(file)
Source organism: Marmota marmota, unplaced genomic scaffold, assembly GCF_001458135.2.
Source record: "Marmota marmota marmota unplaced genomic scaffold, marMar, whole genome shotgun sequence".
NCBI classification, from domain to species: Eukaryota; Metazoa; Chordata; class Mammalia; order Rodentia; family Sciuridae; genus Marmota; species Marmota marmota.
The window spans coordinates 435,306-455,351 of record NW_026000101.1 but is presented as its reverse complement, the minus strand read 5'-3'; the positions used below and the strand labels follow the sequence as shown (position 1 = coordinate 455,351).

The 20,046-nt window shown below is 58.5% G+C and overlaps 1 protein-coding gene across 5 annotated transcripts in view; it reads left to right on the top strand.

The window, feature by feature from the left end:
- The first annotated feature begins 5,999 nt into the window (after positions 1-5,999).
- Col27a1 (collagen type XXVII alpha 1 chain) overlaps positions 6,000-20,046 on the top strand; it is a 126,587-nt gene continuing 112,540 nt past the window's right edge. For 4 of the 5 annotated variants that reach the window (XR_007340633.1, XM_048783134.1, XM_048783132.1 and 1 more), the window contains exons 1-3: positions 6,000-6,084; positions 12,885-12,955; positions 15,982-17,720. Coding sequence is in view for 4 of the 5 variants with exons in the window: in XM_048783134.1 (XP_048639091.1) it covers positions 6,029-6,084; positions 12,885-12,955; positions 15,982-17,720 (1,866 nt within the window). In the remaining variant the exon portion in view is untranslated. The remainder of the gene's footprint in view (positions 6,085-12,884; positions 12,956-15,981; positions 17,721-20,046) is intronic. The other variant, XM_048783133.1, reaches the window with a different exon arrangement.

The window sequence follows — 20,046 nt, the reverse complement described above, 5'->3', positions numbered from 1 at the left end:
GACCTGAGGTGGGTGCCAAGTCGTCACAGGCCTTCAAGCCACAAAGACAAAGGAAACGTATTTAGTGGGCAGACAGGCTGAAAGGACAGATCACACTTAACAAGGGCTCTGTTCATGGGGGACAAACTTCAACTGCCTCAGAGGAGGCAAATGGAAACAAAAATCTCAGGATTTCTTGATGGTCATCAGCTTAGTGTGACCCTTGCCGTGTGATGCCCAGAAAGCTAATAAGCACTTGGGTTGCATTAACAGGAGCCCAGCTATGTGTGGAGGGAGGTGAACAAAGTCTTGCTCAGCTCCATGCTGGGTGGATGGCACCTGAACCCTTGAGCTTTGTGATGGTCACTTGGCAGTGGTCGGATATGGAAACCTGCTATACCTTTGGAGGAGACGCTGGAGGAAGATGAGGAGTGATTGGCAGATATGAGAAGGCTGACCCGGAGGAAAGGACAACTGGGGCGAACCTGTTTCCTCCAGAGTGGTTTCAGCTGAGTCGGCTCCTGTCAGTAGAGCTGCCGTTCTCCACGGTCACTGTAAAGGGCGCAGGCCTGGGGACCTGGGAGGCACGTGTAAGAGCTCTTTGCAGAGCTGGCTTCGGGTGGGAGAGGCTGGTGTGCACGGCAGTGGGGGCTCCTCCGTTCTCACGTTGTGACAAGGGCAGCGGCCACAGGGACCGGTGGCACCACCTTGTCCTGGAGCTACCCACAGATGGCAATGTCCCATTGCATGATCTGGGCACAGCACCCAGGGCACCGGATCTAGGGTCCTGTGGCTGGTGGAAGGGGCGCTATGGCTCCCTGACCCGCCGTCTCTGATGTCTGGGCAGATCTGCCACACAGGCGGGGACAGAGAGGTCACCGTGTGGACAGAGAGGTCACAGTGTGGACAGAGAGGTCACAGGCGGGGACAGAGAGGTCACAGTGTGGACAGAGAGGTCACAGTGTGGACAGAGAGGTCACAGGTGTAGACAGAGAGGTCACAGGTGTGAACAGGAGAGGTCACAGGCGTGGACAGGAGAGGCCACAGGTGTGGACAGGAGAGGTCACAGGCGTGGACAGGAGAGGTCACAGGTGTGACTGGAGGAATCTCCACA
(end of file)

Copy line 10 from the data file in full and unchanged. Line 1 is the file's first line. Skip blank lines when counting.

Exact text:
GACCTGAGGTGGGTGCCAAGTCGTCACAGGCCTTCAAGCCACAAAGACAAAGGAAACGTATTTAGTGGGCAGACAGGCTGAAAGGACAGATCACACTTAACAAGGGCTCTGTTCATGGGGGACAAACTTCAACTGCCTCAGAGGAGGCAAATGGAAACAAAAATCTCAGGATTTCTTGATGGTCATCAGCTTAGTGTGACCCTTGCCGTGTGATGCCCAGAAAGCTAATAAGCACTTGGGTTGCATTAACAGGAGCCCAGCTATGTGTGGAGGGAGGTGAACAAAGTCTTGCTCAGCTCCATGCTGGGTGGATGGCACCTGAACCCTTGAGCTTTGTGATGGTCACTTGGCAGTGGTCGGATATGGAAACCTGCTATACCTTTGGAGGAGACGCTGGAGGAAGATGAGGAGTGATTGGCAGATATGAGAAGGCTGACCCGGAGGAAAGGACAACTGGGGCGAACCTGTTTCCTCCAGAGTGGTTTCAGCTGAGTCGGCTCCTGTCAGTAGAGCTGCCGTTCTCCACGGTCACTGTAAAGGGCGCAGGCCTGGGGACCTGGGAGGCACGTGTAAGAGCTCTTTGCAGAGCTGGCTTCGGGTGGGAGAGGCTGGTGTGCACGGCAGTGGGGGCTCCTCCGTTCTCACGTTGTGACAAGGGCAGCGGCCACAGGGACCGGTGGCACCACCTTGTCCTGGAGCTACCCACAGATGGCAATGTCCCATTGCATGATCTGGGCACAGCACCCAGGGCACCGGATCTAGGGTCCTGTGGCTGGTGGAAGGGGCGCTATGGCTCCCTGACCCGCCGTCTCTGATGTCTGGGCAGATCTGCCACACAGGCGGGGACAGAGAGGTCACCGTGTGGACAGAGAGGTCACAGTGTGGACAGAGAGGTCACAGGCGGGGACAGAGAGGTCACAGTGTGGACAGAGAGGTCACAGTGTGGACAGAGAGGTCACAGGTGTAGACAGAGAGGTCACAGGTGTGAACAGGAGAGGTCACAGGCGTGGACAGGAGAGGCCACAGGTGTGGACAGGAGAGGTCACAGGCGTGGACAGGAGAGGTCACAGGTGTGACTGGAGGAATCTCCACA